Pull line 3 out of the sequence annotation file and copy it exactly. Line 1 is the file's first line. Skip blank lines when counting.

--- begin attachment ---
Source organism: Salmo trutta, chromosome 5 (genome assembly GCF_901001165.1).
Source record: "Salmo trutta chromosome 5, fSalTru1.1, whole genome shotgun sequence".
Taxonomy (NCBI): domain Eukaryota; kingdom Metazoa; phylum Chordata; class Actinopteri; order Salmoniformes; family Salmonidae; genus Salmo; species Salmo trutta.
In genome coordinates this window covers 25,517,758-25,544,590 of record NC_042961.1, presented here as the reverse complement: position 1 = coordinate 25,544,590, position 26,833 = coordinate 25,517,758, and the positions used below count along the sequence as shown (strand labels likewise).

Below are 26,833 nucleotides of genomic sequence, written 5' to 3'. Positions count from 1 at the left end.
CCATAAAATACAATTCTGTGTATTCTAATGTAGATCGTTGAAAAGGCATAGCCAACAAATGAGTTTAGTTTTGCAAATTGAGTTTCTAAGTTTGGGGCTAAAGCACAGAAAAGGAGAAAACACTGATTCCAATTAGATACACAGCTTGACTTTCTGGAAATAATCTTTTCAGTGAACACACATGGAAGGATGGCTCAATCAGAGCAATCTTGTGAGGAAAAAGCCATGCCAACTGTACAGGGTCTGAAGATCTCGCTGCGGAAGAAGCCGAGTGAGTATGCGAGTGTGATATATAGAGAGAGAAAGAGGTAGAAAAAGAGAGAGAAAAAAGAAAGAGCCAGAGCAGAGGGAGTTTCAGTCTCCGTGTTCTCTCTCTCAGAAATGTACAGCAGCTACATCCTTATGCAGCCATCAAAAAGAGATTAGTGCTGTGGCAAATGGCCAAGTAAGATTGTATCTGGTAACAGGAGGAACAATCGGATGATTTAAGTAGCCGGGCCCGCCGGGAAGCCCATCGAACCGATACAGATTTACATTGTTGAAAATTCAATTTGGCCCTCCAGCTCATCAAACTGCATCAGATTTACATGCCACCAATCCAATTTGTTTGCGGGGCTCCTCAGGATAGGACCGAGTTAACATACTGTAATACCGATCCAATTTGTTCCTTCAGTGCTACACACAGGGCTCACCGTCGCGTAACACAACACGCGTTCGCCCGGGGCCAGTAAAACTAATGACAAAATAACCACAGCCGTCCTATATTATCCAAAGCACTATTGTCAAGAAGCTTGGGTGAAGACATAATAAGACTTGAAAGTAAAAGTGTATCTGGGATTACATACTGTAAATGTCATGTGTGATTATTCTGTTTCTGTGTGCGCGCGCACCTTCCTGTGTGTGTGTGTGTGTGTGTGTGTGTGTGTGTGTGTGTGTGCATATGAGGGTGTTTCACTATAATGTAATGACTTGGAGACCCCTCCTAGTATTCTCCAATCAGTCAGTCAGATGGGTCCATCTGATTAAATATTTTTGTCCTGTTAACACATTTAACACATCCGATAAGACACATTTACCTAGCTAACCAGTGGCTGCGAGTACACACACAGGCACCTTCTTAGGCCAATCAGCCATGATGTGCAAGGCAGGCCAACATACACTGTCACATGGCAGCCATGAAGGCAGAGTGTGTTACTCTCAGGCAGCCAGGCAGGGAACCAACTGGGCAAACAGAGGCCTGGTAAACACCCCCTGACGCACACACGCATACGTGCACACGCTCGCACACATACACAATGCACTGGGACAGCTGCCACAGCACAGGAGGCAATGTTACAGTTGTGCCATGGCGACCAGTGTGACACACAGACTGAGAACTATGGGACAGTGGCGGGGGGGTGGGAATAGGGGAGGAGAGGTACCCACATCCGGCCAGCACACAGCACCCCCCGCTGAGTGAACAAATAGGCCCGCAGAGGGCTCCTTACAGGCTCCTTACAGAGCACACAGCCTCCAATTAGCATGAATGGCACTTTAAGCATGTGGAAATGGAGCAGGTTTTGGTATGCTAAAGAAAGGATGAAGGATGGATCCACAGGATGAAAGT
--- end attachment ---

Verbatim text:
Taxonomy (NCBI): domain Eukaryota; kingdom Metazoa; phylum Chordata; class Actinopteri; order Salmoniformes; family Salmonidae; genus Salmo; species Salmo trutta.